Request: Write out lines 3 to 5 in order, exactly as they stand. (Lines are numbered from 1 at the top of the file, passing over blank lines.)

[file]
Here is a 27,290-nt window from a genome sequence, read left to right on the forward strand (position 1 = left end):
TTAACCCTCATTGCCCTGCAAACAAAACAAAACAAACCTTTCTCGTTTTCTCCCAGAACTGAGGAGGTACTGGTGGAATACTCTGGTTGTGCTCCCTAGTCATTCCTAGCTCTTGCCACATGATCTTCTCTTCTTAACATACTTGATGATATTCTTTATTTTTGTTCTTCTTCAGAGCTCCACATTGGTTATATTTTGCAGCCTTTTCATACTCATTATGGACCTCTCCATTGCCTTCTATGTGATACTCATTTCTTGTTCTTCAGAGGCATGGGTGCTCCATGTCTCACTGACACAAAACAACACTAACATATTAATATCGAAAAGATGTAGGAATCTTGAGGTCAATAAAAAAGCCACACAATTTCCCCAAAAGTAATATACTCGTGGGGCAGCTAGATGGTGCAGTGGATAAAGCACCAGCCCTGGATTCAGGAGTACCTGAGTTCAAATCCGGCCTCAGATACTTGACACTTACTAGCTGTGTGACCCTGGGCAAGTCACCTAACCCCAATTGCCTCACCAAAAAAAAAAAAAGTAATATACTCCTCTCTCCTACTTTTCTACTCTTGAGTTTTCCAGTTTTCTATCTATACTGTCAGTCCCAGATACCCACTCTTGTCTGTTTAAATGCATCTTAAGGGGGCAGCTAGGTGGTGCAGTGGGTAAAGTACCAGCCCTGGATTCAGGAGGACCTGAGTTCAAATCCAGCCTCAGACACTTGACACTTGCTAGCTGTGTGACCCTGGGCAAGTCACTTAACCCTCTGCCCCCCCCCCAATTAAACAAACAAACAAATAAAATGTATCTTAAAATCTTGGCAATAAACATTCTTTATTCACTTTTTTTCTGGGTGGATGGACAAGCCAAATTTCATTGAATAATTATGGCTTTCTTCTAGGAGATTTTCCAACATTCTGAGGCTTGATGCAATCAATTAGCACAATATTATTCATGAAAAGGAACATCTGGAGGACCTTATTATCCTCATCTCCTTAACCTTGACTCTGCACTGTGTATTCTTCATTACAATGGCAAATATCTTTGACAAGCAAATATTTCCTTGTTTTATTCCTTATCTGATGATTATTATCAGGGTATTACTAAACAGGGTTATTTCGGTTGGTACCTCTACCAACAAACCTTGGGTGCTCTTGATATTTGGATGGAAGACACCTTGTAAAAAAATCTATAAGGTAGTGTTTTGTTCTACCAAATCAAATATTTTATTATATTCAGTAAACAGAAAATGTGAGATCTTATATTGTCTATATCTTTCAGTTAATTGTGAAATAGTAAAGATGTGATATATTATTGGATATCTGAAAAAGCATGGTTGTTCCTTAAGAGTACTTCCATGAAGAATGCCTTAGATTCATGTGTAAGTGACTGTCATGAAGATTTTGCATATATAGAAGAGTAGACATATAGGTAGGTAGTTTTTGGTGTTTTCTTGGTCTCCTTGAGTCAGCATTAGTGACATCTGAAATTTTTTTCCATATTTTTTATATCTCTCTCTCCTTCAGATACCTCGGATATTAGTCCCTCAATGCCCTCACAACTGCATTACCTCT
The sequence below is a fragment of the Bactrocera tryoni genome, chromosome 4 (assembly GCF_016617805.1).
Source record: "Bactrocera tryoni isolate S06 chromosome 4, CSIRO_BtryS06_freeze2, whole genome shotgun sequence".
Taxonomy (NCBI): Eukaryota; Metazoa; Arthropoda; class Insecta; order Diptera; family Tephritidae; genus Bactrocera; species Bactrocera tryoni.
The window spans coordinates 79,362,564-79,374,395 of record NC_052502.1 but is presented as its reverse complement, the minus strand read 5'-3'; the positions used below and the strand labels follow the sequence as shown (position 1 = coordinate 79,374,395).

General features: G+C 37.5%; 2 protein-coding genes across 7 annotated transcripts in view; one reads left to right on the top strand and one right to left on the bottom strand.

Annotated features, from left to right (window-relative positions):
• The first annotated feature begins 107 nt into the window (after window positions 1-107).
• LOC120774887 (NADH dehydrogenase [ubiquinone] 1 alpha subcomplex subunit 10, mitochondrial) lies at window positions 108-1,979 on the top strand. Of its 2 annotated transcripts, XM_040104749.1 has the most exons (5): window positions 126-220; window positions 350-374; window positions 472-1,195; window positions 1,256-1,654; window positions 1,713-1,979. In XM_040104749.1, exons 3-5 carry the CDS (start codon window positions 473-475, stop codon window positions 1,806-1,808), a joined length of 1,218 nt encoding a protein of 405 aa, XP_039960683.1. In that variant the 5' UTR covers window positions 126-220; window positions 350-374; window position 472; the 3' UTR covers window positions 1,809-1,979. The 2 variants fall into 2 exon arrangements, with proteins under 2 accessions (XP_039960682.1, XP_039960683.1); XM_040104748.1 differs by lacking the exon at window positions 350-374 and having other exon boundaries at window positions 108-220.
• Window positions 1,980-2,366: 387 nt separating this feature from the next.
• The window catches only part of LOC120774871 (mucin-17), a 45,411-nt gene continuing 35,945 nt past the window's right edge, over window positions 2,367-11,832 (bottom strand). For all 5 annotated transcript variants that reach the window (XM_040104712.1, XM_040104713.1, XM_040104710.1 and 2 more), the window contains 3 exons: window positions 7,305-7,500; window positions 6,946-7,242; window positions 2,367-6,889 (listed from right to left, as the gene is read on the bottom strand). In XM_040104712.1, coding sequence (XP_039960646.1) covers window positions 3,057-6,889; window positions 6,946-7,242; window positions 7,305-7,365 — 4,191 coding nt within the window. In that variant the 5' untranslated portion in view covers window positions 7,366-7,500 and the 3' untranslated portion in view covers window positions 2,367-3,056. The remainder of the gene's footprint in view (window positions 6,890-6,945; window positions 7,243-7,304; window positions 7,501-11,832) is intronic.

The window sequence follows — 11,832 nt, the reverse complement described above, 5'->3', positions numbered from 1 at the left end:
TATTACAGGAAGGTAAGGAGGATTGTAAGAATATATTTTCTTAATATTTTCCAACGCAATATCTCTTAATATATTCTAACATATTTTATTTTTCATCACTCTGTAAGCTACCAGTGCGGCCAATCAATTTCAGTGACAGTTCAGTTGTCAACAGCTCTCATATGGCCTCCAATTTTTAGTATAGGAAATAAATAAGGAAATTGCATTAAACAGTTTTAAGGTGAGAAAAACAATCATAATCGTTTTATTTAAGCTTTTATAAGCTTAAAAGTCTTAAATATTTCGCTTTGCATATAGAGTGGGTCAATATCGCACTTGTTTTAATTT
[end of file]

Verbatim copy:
The sequence below is a fragment of the Bactrocera tryoni genome, chromosome 4 (assembly GCF_016617805.1).
Source record: "Bactrocera tryoni isolate S06 chromosome 4, CSIRO_BtryS06_freeze2, whole genome shotgun sequence".
Taxonomy (NCBI): Eukaryota; Metazoa; Arthropoda; class Insecta; order Diptera; family Tephritidae; genus Bactrocera; species Bactrocera tryoni.